What is Founder in Horses?

Horse founder, which is a later stage of laminitis, is an acutely painful swelling of the horse's foot. It takes place usually in the front feet, however, it can take place in the hind feet as well. The reason the word founder is used to say a horse has founder is because the term Founder is the tissue that has been affected by the condition of acute laminitis. A horse that has founder can have complications subsequent to a single or a set of acute attacks of laminitis and so sometimes the term "a horse has been foundered" is used.

Founder Conditions

In the most severe of cases, irreversible damage to the laminae can occur and the link of the coffin bone to the hoof wall collapses. The entire weight of the horse puts pressure down on the coffin bone, and without the link to the hoof wall, the bone swivels down and can actually be shoved right through the sole to the floor. It is so important to treat a horse that has laminitis or founder as soon as possible to prevent unnecessary damage.

Understanding Horse Founder

Horse founder, also referred to as laminitis, is an acutely painful swelling of the foot. It takes place usually in the front feet, however, it can take place in the hind feet as well. Founder is the term used for the tissue that has been affected by the condition, as well as the complications subsequent to a single or a set of acute attacks of laminitis.

What Happens With Founder

In the most severe of cases, irreversible damage to the laminae can occur and the link of the coffin bone to the hoof wall collapses. The entire weight of the horse puts pressure down on the coffin bone, and without the link to the hoof wall, the bone swivels down and can actually be shoved right through the sole to the floor.


The Outlaw shoe is an emergency aid can greatly reduce or prevent displacement (rotation and/or sinking) of the coffin bone. Enhancing blood flow to compromised feet is the first step to enhancing the healing environment. Time is always of the essence. For best results, always consider acute laminitis an emergency, regardless of how quickly the horse responds to medication.


Evaluation at time of onset should include initial x-rays. Further x-rays should be used to monitor initial progress or digression of disease for the first 15-35 days. Increase mechanics when damage and/or chronic of the disease exceeds the limitations of the emergency device. Maximum stabilization of the third phalanx while maintaining mobility. Easily adaptable load bearing surface to unload pained toe areas as it protects the sole area from ground forces. Maximum reduction of shear and bending forces to dorsal and palmar laminae while maintaining mobility of horse. several days to weeks and there is no noticeable increase in digital pulse. Reducing the DDF tension should be considered once the sole growth is steadily increasing, the horse is sound, no anti-inflammatory medication has been needed.

Features

  • One piece open toe cuff and base wedge.
  • Efficient mechanical break over that can be further enhanced if necessary with rasp to the toe.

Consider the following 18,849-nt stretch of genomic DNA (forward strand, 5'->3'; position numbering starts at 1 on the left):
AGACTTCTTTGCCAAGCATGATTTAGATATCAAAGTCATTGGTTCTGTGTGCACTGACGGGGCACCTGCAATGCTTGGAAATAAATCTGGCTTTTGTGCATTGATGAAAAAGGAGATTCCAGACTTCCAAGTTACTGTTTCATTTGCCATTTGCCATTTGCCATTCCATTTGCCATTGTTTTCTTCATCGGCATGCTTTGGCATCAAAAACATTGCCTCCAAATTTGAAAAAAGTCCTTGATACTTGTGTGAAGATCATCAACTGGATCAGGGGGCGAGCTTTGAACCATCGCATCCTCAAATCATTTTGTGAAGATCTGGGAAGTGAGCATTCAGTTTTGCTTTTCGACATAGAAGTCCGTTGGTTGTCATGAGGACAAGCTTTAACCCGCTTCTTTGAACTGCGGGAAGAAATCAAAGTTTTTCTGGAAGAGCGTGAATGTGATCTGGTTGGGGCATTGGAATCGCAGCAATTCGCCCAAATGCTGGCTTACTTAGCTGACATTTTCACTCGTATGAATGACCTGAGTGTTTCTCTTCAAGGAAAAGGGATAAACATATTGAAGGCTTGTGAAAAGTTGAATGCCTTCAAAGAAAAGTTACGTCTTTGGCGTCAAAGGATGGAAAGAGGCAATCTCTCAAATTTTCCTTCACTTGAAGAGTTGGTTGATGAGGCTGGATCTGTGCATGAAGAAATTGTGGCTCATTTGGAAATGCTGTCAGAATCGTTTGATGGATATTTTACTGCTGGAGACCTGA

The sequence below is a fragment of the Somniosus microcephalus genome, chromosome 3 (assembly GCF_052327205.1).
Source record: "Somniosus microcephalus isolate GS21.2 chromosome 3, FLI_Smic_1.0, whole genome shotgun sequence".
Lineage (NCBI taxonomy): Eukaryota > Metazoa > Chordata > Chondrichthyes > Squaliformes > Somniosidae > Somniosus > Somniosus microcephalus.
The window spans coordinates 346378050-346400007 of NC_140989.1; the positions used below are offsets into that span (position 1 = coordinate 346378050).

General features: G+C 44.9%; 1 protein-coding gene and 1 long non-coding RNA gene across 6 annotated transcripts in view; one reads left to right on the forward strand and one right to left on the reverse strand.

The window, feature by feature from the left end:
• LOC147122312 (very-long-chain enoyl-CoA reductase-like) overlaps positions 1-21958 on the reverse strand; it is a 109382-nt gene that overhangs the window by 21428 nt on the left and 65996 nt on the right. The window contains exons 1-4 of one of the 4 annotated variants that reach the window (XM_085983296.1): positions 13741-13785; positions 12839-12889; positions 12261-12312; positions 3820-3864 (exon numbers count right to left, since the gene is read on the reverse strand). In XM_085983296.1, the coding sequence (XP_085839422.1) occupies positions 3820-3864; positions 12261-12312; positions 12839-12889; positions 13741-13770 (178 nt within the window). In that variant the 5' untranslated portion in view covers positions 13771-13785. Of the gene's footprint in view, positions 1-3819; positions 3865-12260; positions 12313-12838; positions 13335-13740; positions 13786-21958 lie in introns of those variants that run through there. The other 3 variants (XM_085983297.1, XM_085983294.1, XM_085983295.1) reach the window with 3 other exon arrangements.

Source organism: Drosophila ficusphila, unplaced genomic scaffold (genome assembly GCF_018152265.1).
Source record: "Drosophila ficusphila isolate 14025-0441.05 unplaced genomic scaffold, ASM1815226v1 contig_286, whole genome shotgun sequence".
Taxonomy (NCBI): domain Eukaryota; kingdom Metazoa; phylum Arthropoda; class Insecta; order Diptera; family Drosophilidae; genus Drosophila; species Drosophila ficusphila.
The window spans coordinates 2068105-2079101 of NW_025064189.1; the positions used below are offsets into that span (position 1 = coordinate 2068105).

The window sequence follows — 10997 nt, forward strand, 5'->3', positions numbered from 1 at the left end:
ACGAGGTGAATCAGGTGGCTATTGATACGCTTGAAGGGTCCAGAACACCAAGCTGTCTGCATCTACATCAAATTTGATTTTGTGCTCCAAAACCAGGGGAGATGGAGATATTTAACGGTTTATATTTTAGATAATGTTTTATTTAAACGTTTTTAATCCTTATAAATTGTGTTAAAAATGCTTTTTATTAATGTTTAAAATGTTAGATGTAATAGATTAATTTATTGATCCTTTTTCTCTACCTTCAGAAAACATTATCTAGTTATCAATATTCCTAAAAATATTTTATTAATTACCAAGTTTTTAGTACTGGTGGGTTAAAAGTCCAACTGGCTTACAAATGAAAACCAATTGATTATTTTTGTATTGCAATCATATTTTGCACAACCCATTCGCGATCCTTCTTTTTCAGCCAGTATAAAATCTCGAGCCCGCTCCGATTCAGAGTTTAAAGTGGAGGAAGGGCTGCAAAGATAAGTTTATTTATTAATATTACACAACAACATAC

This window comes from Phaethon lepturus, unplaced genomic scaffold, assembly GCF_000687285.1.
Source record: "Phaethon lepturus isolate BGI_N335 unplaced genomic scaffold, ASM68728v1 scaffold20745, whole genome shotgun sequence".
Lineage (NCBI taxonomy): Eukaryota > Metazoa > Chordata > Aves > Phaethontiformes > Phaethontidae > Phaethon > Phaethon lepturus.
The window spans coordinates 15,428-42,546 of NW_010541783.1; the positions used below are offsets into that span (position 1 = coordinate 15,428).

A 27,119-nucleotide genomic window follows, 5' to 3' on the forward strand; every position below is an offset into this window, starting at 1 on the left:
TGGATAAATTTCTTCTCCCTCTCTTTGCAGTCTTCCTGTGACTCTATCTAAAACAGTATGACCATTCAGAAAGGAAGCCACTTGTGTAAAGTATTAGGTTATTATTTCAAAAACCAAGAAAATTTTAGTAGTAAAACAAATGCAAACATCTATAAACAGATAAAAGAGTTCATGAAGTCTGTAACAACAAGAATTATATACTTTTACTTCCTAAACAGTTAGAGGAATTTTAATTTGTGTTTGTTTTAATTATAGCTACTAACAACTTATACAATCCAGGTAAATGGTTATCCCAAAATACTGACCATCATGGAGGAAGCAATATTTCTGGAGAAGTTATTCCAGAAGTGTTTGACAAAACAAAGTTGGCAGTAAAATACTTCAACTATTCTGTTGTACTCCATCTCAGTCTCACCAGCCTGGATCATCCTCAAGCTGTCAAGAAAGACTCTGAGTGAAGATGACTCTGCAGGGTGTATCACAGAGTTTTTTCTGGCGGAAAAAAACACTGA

• Strong, thick base with wedge pad insert.
  • Self-adjusting break over and arch support.
  • Shifts load from apex of frog to heel area.
  • Magnetic pads with 21.2 pound of pull force per foot to increase healing and sole growth.
  • The only therapeutic shoe with magnetic therapy built in and 21.2 pounds of magnetic pull force per foot.

Treatments for laminitis vary according to the severity of the condition

  • Use of the Outlaw shoe to relieve pressure on the hoof/hooves.
  • Imposing dietary restrictions to prevent overeating and obesity.
  • Treating with mineral oil via a nasogastric tube to purge the horse's digestive tract. This will limit the absorption of bacterial toxins, especially if the horse has overeaten.
  • Administering fluids if the horse is ill or dehydrated.
  • Administering drugs and/or natural medicines, such as antibiotics to fight infection, anti-endotoxins to reduce bacterial toxicity, anticoagulants and vasodilators to improve blood flow to the feet. (Corticosteroids are contraindicated for laminitis as they can cause it to worsen.)
  • Administration of painkillers. Since moderate to intense pain often accompanies laminitis and founder, prescribe painkillers and/or anti-inflammatories for the horse. These may include NSAIDs.
  • Use of a magnetic hoof pad found in the Outlaw shoe 21.2 pounds. This recently introduced treatment is believed to increase local circulation and help relieve pain.
  • Stabling the horse on soft ground, such as sand or shavings.
  • Opening and draining of any abscesses that may develop.
  • Co-operation with the horse's farrier.
  • Early treatment of the primary problem. (A delay of even a few hours can literally be the difference between continued healthy living and euthanasia so keep the Outlaw shoe Kit on hand.)

Application Options

Remember that for best results, strict stall rest is indicated when using Outlaw shoe. The goal is to quickly enhance circulation. The proper medications should be used to further the healing and soundness.

  1. Bandage or tape on when it is necessary to monitor the case closely with x-rays for the first 15-35 days following onset.
  2. Glue on for low scale damage cases. If the x-rays taken every two weeks show sole growth.